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Pakistan’s Fruitless Kashmir Plant

Pakistan is once again trying all means to internationalize the Kashmir issue.  The violations at the Line of Control were one of the ways Pakistan has recently used to draw the world’s attention to the region. Pakistan’s ambassador to India meeting Kashmir separatist leaders was another. On Sunday, Pakistan Prime Minister Nawaz Sharif raised the issue of Jammu and Kashmir in his meeting with UN Secretary General Ban Ki-moon, urging him to intervene in “defusing tensions” between Pakistan and India and to end “violations at the Line of Control”. He also called for holding of a plebiscite in the state. Sharif is expected to raise the Kashmir issue also in the UN General Assembly which he is scheduled to address on Wednesday. There is hardly anything new about Pakistan raising the Kashmir issue at the UN. Last year too, Sharif raised the issue at the UN General Assembly. Pakistan’s stance for the past six decades has been that the “fundamental right to self-determination” was denied to Kashmiri people. The Indian armed forces had unleashed the “worst form of torture and oppression,” but the “valiant people of the disputed state had neither abandoned hope nor given up their legitimate struggle for the self-determination.”

The latest campaign by Pakistani political leadership to whip up the demand for “self-determination” of Kashmiris at a global platform is nothing but playing to the domestic gallery. Sharif has changed his course to remain politically significant at home. Sharif’s game is to milk the support of the pro-Kashmir and anti-India constituency with his strong espousal of Kashmir at the global forum. Sharif knows very well he is not going to gain the support of the international community for an intervention in Kashmir. Pakistan has failed to get the UN or the international community or global superpower US to intervene in the Kashmir issue.  India has always maintained that Kashmir was a bilateral issue between India and Pakistan and cannot be resolved by the international community. Yet Sharif is going to repeat what he said last time:  “Our support and advocacy of the right to self-determination of the people of Jammu and Kashmir is our historic commitment and a duty, as a party to the Kashmir dispute.”

However, it is likely that Pakistan’s latest campaign on Kashmir issue too will not bear any fruit. The US and European powers today have their hands full with strategic and economic issues. The US is engaged in a war with the Islamic State which it has resolved to wipe out. The US military engagement continues in Afghanistan. As for the United Nations, its involvement started in 1948, when Pakistan made its first attempt to seize Kashmir from India, and virtually ended after the Indo-Pak war of 1965. With the signing of the Simla Agreement by India and Pakistan in 1972, the UN role ended. The Simla Agreement, which was reached between the two countries after their third war in 1971, secured the commitment of the two nations to solve the Kashmir dispute in a bilateral framework.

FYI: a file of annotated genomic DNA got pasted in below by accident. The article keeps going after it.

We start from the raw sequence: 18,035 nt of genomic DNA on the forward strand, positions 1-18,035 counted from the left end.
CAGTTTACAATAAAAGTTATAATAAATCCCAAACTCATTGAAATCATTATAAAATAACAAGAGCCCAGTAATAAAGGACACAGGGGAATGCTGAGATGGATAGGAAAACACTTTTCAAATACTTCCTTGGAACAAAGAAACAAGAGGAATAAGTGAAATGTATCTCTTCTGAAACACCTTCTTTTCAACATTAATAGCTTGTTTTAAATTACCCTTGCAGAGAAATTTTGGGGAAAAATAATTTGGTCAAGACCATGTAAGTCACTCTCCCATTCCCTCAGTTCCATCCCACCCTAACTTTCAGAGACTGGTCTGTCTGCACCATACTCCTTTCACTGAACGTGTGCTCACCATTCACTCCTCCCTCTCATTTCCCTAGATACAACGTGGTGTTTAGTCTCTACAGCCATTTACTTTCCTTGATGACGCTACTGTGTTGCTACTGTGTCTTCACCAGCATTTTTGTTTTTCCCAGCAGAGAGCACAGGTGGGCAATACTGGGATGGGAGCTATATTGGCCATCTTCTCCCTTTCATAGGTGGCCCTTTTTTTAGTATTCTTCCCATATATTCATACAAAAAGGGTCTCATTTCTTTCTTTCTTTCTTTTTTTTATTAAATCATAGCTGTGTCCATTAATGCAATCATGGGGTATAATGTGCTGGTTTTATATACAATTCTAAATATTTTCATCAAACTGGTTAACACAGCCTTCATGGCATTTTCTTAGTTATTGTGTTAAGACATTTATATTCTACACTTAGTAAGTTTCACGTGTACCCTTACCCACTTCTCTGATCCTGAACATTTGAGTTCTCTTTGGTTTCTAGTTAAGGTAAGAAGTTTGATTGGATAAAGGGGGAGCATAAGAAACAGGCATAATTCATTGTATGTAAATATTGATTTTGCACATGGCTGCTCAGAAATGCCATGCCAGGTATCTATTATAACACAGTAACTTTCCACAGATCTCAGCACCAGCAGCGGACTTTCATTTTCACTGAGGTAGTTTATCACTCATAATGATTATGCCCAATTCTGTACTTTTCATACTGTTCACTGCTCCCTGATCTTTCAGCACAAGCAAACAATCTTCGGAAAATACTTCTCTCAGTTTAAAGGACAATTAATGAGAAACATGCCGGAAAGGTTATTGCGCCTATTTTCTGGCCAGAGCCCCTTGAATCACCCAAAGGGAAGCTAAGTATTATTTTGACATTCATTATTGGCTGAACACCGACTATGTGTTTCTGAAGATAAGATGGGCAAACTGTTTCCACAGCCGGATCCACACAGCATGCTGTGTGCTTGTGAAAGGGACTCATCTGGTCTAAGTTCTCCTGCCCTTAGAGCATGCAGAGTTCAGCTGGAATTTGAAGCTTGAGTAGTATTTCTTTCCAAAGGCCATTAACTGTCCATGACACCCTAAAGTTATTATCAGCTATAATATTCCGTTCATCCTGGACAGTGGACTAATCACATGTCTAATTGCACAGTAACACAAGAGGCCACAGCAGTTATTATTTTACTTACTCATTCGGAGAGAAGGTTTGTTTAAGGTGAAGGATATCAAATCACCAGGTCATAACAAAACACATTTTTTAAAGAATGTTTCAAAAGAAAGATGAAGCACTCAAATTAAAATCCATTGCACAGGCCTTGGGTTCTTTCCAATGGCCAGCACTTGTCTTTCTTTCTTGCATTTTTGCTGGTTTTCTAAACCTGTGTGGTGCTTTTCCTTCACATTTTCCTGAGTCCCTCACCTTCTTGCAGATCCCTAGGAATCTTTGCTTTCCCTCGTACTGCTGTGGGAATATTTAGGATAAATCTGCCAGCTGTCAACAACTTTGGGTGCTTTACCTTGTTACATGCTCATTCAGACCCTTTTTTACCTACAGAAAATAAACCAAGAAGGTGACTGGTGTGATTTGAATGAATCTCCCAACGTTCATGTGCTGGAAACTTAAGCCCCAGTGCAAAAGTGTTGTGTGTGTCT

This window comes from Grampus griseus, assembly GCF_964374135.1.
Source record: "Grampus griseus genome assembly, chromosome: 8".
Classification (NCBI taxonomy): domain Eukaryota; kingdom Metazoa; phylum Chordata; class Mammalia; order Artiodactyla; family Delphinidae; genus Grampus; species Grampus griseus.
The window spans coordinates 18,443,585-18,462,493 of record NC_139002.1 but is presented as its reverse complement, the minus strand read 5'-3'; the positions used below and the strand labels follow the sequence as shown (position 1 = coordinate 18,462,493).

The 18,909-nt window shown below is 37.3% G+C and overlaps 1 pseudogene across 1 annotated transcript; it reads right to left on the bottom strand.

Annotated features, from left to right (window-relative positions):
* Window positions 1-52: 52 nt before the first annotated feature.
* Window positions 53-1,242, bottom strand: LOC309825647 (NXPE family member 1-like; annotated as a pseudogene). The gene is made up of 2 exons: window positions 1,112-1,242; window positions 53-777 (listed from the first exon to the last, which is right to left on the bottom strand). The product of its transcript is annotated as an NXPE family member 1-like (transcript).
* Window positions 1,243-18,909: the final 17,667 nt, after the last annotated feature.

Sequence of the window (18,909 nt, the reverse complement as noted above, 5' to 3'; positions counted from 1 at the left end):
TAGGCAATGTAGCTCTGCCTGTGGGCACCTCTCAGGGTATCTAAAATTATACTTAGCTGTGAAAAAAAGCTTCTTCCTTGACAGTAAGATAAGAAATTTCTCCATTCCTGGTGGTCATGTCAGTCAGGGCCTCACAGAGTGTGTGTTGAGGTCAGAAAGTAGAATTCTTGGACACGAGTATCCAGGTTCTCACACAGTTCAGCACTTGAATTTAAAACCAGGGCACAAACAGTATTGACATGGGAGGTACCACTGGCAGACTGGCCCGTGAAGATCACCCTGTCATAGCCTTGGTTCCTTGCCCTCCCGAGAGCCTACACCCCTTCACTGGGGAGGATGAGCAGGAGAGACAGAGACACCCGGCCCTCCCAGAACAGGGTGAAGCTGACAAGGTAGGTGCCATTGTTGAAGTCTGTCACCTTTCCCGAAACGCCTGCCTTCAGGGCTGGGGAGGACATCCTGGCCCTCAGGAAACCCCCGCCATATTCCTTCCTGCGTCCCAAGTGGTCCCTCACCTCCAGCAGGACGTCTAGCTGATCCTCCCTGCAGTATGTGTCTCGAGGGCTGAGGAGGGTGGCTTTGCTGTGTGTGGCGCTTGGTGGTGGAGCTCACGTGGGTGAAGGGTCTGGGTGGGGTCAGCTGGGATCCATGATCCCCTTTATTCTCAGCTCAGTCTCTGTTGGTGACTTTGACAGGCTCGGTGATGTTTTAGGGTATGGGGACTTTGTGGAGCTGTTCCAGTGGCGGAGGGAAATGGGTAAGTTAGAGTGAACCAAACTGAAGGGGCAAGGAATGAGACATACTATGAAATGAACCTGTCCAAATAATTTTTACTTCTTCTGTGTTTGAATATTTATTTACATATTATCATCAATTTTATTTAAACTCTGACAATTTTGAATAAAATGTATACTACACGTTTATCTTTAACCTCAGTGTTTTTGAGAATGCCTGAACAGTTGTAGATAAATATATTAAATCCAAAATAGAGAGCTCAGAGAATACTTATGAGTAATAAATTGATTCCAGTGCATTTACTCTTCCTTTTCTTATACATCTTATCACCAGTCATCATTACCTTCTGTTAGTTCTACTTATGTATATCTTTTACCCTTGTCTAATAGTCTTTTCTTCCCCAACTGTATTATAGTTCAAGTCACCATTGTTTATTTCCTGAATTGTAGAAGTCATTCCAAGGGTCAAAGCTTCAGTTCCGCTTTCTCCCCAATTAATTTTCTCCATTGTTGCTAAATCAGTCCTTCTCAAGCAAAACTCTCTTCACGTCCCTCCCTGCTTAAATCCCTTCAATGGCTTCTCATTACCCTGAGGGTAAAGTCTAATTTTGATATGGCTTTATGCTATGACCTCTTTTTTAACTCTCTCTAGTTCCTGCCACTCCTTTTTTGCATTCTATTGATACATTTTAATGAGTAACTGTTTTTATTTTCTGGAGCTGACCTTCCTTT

Where does the role of UN or international community come into the picture when both the countries have agreed to resolve the issue bilaterally? The Simla Agreement has to be the basis for any negotiations between the two countries.  But even before the Agreement, the international community had treated it as a bilateral issue. Between 1948 and 1971, the UN Security Council had passed 23 resolutions on the resolution of the Kashmir conflict, but they were all recommendatory in nature and could not be enforced without the consent of both the countries. In effect, the UN finally left the resolution of the conflict to India and Pakistan. The position of UN and international community has not changed. So Pakistan’s campaign is going to end up in smoke.

Sustainable Tourism

Goa is expecting 6 to 7 million tourists, both domestic and foreign. The number of people visiting the state in the next six months is going to be four to five times more than the state’s population. The income generation from such a large number benefits a significant section of Goans engaged in various trades and occupations. However, it also puts tremendous pressure on the state’s infrastructure and resources. There is no comprehensive planning, involving all departments, to create infrastructure and systems that can manage the huge tourist inflow during the season. That affects the quality of everything we offer to the visitors, making us wonder what impressions they carry home about Goa. The state has basked far too long in the sun of crowd tourism. It should now set itself two goals: One, to create properties, facilities, amenities and environment for quality tourism, and two, to create a sustainable model for sharing of resources between the visitors and residents during the season.

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